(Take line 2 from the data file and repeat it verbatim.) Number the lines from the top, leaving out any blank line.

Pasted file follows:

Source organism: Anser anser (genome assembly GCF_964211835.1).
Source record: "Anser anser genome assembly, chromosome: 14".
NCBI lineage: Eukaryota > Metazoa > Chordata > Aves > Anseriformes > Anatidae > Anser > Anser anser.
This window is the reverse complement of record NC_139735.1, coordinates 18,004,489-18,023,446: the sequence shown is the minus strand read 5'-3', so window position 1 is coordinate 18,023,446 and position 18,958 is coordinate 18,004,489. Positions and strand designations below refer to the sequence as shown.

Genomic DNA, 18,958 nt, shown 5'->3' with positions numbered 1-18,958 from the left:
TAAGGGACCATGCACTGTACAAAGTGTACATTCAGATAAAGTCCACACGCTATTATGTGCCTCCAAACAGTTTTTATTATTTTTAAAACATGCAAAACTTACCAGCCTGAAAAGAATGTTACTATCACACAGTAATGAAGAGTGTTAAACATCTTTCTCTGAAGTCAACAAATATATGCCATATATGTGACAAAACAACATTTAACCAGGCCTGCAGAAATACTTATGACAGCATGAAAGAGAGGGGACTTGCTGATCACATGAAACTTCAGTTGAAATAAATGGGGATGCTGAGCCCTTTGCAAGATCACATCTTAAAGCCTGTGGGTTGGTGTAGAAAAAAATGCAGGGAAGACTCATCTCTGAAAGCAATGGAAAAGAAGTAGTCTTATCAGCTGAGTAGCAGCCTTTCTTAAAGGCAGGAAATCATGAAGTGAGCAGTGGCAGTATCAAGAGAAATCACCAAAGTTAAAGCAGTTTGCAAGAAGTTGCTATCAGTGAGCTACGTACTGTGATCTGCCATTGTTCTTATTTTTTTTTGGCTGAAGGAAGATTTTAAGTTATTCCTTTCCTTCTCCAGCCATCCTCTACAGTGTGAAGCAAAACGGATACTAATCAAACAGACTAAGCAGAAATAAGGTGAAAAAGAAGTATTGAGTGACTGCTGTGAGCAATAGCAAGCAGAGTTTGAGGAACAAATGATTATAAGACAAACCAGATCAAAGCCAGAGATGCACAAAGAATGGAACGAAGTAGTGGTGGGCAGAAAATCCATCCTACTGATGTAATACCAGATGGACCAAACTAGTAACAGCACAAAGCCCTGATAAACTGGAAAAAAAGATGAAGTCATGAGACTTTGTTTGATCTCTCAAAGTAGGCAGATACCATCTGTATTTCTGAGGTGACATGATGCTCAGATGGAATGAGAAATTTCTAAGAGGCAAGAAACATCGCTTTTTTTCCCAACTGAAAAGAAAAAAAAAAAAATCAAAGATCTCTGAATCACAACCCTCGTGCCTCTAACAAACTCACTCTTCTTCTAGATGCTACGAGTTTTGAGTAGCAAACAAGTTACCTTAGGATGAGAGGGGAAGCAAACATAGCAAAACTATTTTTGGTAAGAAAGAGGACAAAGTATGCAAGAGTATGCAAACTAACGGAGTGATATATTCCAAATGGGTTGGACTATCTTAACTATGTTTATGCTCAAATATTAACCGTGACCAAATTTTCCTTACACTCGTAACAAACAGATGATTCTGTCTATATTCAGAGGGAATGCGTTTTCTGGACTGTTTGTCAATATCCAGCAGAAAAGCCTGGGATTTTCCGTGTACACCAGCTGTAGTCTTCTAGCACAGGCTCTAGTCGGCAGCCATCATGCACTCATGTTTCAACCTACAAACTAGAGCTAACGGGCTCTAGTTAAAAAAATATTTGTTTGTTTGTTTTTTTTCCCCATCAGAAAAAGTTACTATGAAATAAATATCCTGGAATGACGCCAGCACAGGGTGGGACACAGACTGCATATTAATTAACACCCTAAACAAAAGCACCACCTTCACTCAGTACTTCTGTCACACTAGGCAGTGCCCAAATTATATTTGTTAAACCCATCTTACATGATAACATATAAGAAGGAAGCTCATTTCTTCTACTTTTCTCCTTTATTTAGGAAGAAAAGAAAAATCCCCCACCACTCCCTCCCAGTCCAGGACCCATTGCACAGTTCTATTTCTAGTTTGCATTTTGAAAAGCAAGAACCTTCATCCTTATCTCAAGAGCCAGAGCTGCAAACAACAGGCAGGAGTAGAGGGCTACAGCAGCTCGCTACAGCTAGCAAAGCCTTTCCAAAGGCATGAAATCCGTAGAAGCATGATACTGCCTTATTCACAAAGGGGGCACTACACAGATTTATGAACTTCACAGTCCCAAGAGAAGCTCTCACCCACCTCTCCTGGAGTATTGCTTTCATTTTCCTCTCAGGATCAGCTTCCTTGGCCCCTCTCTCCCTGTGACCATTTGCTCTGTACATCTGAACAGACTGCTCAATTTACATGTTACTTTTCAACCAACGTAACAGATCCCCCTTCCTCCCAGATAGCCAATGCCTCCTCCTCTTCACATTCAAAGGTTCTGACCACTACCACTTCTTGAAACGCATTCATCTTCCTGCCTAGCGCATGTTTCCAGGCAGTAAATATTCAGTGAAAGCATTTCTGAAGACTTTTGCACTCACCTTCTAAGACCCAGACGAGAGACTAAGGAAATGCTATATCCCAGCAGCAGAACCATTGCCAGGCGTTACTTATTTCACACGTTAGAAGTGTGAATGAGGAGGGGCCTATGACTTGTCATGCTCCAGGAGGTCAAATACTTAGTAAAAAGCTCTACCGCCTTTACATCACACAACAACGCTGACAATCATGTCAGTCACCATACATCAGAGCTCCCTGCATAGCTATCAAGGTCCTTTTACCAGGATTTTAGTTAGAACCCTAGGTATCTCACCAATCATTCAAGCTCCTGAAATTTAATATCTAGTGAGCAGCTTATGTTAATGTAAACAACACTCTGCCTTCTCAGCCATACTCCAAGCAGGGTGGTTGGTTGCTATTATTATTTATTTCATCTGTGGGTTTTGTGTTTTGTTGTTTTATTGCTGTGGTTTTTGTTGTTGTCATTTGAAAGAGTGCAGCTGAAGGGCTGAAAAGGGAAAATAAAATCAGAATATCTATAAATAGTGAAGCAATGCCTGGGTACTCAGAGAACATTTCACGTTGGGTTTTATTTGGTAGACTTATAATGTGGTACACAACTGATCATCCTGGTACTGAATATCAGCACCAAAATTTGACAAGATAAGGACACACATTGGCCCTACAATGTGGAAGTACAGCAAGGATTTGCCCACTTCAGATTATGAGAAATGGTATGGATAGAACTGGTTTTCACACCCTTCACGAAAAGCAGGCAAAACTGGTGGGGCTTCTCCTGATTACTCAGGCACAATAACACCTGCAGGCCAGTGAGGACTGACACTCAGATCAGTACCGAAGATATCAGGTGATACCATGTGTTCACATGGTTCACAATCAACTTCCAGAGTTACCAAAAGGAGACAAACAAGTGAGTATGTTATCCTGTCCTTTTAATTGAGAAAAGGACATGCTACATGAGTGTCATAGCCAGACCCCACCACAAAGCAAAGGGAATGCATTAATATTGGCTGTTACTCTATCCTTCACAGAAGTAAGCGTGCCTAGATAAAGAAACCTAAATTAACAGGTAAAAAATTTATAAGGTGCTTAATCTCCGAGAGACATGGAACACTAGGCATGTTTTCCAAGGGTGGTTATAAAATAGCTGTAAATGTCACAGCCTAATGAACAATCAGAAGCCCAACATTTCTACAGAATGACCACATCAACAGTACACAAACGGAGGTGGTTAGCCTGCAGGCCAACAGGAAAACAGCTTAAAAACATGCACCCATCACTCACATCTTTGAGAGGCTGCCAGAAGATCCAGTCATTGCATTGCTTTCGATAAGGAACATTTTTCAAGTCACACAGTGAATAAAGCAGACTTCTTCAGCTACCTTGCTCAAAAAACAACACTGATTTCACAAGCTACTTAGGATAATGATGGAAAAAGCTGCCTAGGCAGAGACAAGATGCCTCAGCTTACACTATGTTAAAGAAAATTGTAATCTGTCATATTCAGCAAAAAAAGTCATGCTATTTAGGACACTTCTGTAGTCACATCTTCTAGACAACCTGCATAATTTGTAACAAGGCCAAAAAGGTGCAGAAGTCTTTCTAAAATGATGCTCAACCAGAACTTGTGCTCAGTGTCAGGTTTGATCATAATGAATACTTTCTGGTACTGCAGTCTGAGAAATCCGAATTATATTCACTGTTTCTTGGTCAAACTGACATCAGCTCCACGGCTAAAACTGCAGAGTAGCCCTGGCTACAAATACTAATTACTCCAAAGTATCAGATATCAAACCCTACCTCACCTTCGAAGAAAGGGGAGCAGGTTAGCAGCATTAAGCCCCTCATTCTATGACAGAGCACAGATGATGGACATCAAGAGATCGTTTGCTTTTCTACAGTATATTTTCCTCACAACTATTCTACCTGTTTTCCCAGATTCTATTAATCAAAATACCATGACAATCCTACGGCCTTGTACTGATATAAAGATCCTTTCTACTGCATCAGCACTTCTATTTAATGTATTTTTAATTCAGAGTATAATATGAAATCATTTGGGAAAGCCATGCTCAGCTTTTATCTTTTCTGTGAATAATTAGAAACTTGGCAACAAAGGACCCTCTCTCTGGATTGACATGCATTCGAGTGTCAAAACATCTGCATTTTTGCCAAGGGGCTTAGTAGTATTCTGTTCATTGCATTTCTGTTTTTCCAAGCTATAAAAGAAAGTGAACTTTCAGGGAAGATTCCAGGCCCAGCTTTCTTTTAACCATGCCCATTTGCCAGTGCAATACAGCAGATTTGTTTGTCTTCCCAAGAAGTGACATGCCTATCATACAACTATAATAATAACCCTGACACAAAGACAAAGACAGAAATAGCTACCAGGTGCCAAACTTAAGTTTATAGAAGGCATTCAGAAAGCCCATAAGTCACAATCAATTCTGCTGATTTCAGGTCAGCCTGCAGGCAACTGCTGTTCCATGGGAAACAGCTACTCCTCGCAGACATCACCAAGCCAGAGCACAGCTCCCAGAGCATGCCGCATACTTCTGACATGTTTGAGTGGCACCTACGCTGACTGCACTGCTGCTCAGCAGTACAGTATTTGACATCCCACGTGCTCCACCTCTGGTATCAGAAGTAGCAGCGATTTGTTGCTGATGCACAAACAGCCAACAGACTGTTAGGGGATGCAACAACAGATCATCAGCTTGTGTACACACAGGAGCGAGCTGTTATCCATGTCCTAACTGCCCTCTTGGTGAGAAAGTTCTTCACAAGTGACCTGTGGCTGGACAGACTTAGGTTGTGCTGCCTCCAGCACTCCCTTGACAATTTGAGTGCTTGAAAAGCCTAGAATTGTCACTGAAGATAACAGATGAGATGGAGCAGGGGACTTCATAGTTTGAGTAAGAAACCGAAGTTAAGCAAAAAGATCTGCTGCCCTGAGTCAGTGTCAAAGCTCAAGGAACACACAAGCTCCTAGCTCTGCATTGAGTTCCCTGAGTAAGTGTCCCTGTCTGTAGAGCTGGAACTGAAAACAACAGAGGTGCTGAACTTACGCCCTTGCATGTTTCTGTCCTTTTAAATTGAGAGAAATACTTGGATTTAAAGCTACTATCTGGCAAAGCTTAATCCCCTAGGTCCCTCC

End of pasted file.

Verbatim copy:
Source record: "Anser anser genome assembly, chromosome: 14".